Among the earliest memories common to the participants who grew up in the United States are the assassinations of President John F. Kennedy and the Rev. Martin Luther King Jr. Sachs was six years old when King was killed. The primary impact of the event on her as a little white girl in Tennessee was that local curfews were imposed. In the movie, an African-American man who grew up north of the Mason-Dixon line offers a surreal memory of the way the shadows and light looked in the room as he listened to adults discuss what had happened and how he was handed a ring commemorating King so that he would never forget his legacy. It is an example of how much issues of race were part of the early childhoods of people born in these years and of how such formative memories can become encapsulated and pared-down, almost like art objects in and of themselves.

The sometimes-uncomfortable arrangements of Sachs’ participants were as much for visual variety as for the opportunity to take people out of their physical comfort zones as they talked and listened. “Usually you wouldn’t record interviews with three people simultaneously with them sitting back to back, unable to see each other, but I wanted them  to have to listen to each other — the listening became as important as speaking in the film, and I thought I could draw attention to that. I thought they would dive more deeply into their memories if they weren’t looking at each other.” In this scene, two men and one woman talk about being young adults in Ronald Reagan’s America, their parents’ relative wealth, their first job opportunities, and how the men felt about having to register for selective service as a prerequisite for attending college.  “By re-inhabiting other moments in their lives, they kind of became actors in their own stories,”  Sachs said.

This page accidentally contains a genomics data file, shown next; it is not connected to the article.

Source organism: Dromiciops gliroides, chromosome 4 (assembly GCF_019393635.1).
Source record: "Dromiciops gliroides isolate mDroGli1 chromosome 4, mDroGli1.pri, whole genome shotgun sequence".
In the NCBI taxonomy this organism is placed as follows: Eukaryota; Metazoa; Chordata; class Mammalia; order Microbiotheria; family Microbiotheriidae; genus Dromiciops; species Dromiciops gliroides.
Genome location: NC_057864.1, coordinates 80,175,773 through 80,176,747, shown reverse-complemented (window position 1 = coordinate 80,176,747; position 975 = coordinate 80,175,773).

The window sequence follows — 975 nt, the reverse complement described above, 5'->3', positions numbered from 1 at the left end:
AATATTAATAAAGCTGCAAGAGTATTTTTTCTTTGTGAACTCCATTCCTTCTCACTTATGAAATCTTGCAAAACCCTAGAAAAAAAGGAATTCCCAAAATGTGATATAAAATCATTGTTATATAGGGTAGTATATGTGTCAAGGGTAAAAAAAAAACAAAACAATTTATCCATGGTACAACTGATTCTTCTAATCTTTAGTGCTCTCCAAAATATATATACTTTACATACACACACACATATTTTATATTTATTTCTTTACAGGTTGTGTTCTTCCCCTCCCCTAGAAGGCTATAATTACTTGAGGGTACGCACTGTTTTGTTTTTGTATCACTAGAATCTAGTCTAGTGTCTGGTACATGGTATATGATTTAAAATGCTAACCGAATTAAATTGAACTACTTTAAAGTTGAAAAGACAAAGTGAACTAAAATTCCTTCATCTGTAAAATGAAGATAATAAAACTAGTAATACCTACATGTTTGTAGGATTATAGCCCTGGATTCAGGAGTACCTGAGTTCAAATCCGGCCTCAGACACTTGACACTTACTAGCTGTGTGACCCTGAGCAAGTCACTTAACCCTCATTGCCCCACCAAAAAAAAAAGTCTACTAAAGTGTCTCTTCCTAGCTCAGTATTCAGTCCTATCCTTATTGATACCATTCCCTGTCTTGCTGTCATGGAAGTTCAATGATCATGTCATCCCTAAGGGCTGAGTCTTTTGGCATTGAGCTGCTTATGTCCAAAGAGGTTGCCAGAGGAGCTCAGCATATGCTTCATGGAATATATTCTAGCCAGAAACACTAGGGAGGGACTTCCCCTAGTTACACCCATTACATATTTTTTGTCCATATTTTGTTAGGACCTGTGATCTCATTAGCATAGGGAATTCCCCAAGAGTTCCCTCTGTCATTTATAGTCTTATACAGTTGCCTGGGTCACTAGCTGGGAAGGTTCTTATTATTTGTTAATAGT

As the narrative arc of the film moves through the decades to the present, some of the stories venture into difficult childhoods or traumatic experiences, but most are more esoterically personal, even when they are anchored to a historical moment. Time is marked in many ways, including in the poetic and visual interludes that are interspersed throughout the stories. In one instance that falls within the 1990s, Sachs refers to the flower called columbine, which is also the name of the high school in Colorado where one of the first mass school shootings took place. Sachs did not want to belabor the point, which no one in the movie discusses, but she said that she included it because, for her, that time was about being a young mother and imagining what it would be like to be the mother of a victim or killer. “Some people will pick up on that in the film, and some people won’t. It might depend on how close they were to the event.”

Tip of My Tongue hurtles into Sept. 11, 2001, and after that, time seems to collapse. There is war, the recession, and then comes the rise of Occupy Wall Street, when hundreds of activists camped out in a city park to protest economic inequality. Sachs was there to document the leaderless movement. “I knew I’d use the footage in the movie, so I shot all of it out of focus. I thought it was so near the present that people in the audience, even if they didn’t live in New York, would still have their own relationship with it. I thought it would help people project  their own experiences.” 

“Tip of My Tongue” screens as part of Currents  New Media at 7 p.m. Thursday, June 15, and Thursday, June 22, at Violet Crown  (1606 Alcaldesa St., 505-216-5678); no charge.